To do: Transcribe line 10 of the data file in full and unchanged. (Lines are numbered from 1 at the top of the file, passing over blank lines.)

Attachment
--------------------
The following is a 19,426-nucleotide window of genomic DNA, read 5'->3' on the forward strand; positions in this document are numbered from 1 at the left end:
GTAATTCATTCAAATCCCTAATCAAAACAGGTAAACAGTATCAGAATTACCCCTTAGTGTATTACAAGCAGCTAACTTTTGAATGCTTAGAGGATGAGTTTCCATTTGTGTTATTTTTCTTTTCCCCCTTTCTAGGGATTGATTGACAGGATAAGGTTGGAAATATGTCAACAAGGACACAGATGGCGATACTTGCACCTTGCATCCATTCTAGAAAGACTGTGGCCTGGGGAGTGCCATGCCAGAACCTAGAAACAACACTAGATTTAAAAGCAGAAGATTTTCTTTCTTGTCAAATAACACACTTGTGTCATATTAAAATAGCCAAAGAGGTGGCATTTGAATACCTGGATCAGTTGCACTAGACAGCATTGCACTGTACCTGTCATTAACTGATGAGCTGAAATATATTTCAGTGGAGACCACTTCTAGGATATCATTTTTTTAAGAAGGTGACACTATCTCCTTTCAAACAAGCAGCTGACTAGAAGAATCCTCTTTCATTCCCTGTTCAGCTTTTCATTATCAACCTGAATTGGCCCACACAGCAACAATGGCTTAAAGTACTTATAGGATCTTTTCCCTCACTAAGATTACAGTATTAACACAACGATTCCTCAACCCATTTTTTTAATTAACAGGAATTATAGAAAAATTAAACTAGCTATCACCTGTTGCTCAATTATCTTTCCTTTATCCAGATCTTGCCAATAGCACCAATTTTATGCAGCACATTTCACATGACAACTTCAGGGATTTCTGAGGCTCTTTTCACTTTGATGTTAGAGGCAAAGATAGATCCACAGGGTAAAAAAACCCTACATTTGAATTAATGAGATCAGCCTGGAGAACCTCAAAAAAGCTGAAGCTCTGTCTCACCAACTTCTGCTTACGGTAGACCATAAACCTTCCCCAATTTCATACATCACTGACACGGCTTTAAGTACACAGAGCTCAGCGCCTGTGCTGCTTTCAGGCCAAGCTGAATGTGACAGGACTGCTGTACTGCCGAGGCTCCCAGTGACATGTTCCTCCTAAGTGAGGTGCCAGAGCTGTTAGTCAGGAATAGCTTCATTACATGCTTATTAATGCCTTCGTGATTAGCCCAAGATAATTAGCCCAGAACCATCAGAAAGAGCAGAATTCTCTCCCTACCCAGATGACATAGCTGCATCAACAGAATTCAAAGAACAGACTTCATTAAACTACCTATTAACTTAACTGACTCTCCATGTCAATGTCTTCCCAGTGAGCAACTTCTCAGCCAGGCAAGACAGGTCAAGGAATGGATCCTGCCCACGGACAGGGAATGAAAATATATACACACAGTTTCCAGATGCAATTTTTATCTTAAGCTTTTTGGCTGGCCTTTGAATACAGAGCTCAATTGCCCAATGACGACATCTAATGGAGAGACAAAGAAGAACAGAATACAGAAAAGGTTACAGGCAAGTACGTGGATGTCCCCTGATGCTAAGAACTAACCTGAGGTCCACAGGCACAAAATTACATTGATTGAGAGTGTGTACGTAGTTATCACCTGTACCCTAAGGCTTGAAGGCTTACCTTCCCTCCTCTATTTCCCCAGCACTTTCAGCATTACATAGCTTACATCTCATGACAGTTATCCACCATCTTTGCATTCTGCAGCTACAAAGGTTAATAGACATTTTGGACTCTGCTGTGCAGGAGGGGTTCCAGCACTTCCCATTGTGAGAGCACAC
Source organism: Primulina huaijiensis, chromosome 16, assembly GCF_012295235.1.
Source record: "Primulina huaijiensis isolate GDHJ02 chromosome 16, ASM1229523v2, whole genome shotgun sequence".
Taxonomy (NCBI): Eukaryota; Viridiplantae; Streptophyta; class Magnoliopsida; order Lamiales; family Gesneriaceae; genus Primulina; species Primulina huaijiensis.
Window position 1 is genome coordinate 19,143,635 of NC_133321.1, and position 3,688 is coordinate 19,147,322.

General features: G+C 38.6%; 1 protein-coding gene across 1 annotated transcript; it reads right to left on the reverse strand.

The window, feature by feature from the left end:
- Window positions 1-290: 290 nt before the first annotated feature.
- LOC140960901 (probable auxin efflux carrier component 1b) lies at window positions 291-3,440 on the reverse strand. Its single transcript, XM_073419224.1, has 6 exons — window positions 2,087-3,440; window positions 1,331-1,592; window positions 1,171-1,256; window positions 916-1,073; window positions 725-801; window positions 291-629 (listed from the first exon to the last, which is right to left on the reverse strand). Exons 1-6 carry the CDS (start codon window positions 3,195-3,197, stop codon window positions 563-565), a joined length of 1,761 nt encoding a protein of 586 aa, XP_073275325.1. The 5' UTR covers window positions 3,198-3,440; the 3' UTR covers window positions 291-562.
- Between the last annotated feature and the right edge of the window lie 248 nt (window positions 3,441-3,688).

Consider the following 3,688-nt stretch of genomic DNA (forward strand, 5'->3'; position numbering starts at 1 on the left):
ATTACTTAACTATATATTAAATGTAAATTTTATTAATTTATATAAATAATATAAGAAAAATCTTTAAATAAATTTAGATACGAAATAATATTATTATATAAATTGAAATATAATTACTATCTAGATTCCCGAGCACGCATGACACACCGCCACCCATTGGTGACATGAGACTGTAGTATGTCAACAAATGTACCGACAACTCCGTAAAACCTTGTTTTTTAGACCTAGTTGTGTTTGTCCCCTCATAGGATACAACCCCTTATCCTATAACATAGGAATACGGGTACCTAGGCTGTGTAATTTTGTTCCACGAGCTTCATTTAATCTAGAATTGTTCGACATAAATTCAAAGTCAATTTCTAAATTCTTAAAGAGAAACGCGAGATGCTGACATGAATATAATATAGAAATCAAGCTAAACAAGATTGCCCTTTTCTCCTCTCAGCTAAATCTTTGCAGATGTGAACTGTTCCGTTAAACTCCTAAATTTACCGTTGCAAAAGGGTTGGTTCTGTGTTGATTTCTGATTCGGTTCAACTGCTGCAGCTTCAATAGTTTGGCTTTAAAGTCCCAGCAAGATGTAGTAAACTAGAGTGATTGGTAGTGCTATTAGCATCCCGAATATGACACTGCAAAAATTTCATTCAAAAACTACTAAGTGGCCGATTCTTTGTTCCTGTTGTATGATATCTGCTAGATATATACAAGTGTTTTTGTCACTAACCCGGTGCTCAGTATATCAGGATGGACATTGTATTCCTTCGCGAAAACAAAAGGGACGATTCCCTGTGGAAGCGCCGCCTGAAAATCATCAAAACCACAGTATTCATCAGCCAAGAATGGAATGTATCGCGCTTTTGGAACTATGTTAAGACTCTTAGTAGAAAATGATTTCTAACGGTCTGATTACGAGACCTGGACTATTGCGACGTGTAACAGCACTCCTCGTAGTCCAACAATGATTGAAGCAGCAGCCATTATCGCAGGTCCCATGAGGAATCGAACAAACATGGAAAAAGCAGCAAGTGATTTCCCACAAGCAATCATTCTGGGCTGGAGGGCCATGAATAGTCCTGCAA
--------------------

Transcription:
- LOC140960901 (probable auxin efflux carrier component 1b) lies at window positions 291-3,440 on the reverse strand. Its single transcript, XM_073419224.1, has 6 exons — window positions 2,087-3,440; window positions 1,331-1,592; window positions 1,171-1,256; window positions 916-1,073; window positions 725-801; window positions 291-629 (listed from the first exon to the last, which is right to left on the reverse strand). Exons 1-6 carry the CDS (start codon window positions 3,195-3,197, stop codon window positions 563-565), a joined length of 1,761 nt encoding a protein of 586 aa, XP_073275325.1. The 5' UTR covers window positions 3,198-3,440; the 3' UTR covers window positions 291-562.